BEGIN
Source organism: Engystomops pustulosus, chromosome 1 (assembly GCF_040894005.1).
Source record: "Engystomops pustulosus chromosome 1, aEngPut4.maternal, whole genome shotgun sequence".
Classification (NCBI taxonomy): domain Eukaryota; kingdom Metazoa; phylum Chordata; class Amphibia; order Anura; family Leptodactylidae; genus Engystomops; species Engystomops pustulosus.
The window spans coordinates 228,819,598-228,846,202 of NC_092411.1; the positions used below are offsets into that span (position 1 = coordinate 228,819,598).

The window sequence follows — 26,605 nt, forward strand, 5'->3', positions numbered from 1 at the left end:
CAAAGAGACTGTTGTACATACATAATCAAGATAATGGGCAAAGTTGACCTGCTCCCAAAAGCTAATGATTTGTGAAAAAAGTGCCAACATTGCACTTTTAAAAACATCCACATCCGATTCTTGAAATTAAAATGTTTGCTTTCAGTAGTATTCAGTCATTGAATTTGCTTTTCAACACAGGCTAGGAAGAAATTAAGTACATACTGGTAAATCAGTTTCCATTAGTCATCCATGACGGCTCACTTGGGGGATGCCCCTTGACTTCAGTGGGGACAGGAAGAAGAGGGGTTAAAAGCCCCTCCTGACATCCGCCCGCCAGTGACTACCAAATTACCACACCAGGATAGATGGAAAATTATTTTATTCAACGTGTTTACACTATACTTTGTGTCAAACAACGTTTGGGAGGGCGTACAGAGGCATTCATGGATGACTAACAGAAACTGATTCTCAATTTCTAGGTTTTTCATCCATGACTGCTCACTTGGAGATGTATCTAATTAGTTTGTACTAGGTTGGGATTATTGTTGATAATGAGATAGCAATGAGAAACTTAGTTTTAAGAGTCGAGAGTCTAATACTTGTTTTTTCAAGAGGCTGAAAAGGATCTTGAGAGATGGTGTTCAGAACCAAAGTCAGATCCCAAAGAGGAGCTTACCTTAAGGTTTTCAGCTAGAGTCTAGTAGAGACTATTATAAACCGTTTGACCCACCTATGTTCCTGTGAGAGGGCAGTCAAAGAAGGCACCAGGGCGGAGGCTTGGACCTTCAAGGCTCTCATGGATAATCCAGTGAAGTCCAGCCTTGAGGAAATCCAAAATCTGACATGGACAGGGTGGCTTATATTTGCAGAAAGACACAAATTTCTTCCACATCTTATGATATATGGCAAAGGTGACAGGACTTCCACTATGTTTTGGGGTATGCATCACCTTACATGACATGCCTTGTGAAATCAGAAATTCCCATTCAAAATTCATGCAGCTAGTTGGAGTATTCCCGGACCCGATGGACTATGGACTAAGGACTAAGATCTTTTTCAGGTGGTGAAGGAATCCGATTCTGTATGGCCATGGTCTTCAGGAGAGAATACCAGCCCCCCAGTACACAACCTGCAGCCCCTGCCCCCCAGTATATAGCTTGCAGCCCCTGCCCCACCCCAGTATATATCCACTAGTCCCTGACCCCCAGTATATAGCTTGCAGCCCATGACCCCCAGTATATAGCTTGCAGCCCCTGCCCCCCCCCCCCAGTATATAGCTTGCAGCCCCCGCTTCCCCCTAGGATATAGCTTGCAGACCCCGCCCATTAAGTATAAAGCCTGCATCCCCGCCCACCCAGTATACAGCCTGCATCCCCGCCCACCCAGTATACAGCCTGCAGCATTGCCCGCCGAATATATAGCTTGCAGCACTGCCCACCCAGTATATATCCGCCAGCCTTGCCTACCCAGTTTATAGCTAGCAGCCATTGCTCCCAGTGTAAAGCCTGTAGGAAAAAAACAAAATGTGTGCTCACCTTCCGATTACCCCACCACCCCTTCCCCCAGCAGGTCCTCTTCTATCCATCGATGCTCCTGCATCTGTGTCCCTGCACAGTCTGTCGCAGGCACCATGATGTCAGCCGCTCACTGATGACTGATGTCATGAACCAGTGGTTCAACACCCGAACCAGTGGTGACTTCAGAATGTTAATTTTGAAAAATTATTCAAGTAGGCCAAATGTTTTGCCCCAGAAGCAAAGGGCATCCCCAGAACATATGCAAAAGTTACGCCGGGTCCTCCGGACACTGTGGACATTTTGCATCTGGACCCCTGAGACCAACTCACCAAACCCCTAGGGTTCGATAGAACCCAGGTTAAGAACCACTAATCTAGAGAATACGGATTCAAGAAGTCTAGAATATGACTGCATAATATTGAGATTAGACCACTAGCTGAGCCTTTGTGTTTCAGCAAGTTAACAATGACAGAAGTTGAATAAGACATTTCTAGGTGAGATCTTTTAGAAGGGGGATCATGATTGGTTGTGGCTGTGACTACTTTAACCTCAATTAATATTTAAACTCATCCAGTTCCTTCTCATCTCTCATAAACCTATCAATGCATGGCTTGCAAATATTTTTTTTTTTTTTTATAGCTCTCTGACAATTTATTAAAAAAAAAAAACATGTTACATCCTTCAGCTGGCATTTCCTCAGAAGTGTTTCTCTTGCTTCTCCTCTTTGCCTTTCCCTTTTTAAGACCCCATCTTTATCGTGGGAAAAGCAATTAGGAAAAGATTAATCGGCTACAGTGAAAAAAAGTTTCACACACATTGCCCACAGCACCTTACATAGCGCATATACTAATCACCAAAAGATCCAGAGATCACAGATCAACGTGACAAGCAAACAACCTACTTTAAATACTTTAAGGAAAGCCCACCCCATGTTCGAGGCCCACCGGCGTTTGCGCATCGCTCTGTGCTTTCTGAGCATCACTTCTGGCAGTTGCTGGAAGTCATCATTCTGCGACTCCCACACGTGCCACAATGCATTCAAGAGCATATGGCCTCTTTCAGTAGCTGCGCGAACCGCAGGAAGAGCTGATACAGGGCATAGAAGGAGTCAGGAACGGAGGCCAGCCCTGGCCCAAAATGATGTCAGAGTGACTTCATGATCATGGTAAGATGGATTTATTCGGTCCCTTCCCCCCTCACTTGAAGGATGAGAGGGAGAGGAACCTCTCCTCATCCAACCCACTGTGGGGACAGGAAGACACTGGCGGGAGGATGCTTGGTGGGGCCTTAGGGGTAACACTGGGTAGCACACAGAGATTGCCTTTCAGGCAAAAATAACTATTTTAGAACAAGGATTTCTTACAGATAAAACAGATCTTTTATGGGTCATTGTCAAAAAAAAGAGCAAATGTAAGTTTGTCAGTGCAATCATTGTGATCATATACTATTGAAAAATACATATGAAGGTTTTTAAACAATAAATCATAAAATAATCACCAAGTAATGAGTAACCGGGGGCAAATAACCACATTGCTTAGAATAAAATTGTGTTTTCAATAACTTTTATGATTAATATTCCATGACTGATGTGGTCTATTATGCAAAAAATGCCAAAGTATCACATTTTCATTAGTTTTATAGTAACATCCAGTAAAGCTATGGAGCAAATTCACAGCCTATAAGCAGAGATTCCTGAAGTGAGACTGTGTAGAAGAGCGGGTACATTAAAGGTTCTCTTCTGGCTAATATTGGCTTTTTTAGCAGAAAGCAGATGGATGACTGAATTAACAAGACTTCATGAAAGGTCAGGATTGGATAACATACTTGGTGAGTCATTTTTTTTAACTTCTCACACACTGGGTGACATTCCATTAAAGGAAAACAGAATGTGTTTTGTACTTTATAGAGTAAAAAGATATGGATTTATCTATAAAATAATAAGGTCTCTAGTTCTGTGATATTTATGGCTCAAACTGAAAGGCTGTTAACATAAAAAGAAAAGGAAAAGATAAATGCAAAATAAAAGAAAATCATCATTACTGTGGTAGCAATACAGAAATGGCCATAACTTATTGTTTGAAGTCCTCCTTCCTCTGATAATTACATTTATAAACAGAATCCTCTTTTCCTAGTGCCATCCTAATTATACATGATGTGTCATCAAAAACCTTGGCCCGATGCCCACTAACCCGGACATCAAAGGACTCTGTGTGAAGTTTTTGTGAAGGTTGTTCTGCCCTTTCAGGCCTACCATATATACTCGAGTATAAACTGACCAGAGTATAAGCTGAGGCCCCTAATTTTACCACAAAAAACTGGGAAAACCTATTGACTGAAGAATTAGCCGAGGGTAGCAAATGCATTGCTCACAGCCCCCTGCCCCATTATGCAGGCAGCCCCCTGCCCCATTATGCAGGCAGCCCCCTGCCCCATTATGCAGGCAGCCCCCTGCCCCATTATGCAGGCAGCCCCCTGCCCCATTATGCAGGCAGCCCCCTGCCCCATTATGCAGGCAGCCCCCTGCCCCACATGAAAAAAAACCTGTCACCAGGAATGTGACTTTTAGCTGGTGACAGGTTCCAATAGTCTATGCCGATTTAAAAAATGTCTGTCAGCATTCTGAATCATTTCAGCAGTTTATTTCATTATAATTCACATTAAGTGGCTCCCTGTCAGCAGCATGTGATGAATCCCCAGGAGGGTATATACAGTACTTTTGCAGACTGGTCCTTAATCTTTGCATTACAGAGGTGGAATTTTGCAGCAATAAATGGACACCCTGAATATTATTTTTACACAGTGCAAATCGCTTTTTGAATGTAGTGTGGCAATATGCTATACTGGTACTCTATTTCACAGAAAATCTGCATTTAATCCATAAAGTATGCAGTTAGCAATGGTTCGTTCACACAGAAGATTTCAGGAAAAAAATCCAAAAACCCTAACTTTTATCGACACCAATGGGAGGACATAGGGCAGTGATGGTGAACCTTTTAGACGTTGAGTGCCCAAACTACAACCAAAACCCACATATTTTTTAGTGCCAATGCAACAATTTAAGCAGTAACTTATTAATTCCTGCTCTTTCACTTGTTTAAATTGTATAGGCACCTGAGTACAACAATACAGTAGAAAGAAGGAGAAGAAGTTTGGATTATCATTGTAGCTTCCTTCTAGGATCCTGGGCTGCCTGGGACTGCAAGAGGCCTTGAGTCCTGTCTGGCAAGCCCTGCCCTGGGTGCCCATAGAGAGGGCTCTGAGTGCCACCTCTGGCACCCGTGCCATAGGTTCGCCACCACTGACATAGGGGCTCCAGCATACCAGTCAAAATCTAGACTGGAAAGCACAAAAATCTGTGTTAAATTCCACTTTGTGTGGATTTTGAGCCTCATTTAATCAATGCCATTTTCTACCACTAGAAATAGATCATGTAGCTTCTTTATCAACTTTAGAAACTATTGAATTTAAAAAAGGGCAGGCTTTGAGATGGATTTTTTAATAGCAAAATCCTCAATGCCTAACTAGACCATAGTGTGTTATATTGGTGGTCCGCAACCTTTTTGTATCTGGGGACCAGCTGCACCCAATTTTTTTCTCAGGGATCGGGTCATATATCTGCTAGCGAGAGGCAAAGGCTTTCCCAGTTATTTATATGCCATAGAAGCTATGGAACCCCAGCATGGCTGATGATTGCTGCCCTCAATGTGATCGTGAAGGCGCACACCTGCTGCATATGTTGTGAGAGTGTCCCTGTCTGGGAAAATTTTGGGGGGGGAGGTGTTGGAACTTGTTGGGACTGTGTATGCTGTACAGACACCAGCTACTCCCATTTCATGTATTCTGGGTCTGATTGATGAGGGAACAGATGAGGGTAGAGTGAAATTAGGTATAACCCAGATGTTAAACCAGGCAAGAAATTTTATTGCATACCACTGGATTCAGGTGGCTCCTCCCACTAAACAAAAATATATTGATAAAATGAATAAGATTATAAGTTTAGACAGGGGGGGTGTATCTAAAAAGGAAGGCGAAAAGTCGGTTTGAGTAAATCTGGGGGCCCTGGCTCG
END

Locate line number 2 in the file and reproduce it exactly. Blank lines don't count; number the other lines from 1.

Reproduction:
Source record: "Engystomops pustulosus chromosome 1, aEngPut4.maternal, whole genome shotgun sequence".